Alfacalcidol in Prevention and Treatment of All Major Forms of Osteoporosis and in Renal Osteopathy: Distinction to Plain Vitamin D, Clinical Evidence

  • ISBN 9783131342911

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The term Vitamin D designates a group of closely related seco-steroids with antirachitic activity. The two most important members of these are ergocalciferol (vitamin D2) and cholecalciferol (vitamin D3). About 80 per cent of the vitamin D supply in man is produced in the skin and only 20 per cent is provided by nutrition. The first analogue of Vitamin D, dihydrotachysterol, was developed in the 1930s and used in the treatment of primary or secondary hypoparathyroidism. It then took 40 years to learn that Vitamin D was not the biologically active principle for healing bone disease. It has to be hydroxylated in the liver at position 25 to build 25-hydroxycholecalciferol and then finally in the kidney at position 1a to become 1a, 25-dihydroxycholecalciferol [= 1a, 25-(OH)2-D3]. Further generations of Vitamin D analogues have since been developed. The most important of these are the so-called D hormone 1a, 25-(OH)2-D3 (= calcitriol) and its analogue alfacalcidol (= 1a-OH-D3) which are highly effective drugs for the treatment of renal bone disease. Further successful indications for active Vitamin D analogues include hypoparathyroidism and osteomalacia.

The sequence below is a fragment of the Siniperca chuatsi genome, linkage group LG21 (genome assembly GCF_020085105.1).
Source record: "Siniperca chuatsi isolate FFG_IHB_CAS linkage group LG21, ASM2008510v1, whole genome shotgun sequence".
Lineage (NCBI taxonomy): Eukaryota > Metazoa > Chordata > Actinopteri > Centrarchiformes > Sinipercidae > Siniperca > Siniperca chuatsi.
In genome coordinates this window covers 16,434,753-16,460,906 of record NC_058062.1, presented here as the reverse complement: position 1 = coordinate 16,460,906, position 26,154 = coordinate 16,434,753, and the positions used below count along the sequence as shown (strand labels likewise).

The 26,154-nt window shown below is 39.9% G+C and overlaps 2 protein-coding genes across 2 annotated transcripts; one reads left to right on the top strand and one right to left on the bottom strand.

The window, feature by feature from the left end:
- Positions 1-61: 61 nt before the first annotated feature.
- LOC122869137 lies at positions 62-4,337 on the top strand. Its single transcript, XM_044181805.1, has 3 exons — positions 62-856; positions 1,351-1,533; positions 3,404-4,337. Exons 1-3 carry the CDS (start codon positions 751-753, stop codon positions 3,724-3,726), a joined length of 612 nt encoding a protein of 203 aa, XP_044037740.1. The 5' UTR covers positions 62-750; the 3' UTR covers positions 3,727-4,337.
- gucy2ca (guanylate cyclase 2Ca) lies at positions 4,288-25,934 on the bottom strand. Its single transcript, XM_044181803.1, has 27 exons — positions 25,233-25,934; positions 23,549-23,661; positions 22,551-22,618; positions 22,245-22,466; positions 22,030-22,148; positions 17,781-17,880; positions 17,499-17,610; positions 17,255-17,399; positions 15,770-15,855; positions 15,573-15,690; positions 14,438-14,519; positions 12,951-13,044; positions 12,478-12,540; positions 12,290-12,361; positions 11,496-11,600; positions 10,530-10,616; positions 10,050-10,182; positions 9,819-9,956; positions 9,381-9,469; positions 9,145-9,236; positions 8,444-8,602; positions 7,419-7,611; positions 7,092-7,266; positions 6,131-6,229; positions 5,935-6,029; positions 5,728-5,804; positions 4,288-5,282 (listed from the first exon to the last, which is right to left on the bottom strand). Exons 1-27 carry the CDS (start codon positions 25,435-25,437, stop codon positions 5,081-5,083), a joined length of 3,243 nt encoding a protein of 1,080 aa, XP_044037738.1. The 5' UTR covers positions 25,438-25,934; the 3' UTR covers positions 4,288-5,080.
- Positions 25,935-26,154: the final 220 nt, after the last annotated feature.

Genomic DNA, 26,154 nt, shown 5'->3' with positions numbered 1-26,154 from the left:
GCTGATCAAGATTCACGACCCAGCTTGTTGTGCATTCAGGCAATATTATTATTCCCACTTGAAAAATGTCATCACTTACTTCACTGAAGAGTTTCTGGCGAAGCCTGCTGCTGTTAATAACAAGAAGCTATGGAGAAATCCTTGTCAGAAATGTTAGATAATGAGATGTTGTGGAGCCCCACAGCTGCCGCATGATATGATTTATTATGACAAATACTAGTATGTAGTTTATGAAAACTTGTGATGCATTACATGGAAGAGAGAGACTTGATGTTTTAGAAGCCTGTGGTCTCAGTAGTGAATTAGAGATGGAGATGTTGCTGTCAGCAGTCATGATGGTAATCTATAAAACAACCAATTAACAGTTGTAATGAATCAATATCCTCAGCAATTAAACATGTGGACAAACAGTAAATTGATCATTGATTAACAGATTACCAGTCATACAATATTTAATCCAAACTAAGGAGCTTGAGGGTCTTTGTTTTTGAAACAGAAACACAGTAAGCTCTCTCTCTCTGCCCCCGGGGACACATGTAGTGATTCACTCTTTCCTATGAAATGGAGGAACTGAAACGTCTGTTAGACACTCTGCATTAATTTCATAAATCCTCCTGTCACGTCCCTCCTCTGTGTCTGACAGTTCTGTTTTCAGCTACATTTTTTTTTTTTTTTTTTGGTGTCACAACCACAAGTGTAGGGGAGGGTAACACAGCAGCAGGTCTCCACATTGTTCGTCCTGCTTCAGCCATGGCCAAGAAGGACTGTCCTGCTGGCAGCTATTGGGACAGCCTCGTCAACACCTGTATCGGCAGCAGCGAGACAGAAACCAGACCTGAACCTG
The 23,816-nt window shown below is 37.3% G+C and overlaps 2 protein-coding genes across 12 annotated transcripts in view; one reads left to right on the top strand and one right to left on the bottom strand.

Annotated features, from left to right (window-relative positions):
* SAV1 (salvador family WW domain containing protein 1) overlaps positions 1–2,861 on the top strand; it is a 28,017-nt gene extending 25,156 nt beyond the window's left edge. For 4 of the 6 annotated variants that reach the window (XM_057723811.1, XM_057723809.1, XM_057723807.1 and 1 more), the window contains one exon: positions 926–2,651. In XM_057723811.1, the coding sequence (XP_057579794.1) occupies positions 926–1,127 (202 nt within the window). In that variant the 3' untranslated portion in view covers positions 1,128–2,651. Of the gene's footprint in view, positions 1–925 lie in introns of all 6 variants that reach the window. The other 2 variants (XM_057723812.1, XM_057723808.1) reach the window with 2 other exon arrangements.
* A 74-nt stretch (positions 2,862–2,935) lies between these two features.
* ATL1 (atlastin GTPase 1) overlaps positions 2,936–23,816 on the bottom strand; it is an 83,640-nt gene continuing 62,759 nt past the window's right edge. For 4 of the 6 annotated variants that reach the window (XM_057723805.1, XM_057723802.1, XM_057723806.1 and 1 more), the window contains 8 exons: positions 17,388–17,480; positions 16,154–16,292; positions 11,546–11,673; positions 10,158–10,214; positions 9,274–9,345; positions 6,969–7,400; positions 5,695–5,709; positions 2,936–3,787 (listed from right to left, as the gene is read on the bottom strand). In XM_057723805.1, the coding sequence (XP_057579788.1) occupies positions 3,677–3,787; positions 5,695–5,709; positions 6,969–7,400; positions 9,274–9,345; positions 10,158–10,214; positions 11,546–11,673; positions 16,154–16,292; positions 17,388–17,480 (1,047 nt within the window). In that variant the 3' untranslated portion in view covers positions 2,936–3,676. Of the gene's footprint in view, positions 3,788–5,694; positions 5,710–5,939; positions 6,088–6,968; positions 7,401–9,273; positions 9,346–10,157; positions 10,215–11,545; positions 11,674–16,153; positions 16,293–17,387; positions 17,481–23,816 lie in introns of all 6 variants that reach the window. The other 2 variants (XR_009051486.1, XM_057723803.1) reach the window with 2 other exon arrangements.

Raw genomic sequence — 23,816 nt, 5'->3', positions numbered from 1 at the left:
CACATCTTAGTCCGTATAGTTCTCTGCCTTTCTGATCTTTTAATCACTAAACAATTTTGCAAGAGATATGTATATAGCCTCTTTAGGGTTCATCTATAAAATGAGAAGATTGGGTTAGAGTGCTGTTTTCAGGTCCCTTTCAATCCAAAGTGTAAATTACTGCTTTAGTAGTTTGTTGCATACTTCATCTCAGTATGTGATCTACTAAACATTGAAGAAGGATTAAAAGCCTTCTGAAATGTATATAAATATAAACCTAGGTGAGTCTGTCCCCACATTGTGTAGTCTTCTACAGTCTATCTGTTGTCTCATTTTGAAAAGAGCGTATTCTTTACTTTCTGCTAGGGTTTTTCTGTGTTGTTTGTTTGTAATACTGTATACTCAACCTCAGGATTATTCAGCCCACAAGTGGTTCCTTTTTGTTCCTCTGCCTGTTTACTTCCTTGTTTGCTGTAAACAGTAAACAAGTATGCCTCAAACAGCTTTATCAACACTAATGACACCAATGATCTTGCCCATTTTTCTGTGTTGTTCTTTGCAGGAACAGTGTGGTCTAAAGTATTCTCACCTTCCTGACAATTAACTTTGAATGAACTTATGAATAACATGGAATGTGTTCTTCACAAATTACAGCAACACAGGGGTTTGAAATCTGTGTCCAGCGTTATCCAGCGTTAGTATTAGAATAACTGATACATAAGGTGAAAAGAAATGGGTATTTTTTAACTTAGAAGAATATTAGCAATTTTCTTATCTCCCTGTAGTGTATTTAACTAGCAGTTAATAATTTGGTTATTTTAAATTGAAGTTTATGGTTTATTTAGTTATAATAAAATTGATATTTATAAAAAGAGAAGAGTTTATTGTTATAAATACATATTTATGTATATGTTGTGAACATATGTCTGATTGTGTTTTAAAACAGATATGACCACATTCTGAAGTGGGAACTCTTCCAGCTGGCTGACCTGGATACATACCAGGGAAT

With regards osteoporosis, the role of an insufficient Vitamin D supply or impairment in activation was underestimated for a long time. A breakthrough was achieved with studies showing that the prevalence of mild to moderate vitamin D deficiency was very high and increasing with age.
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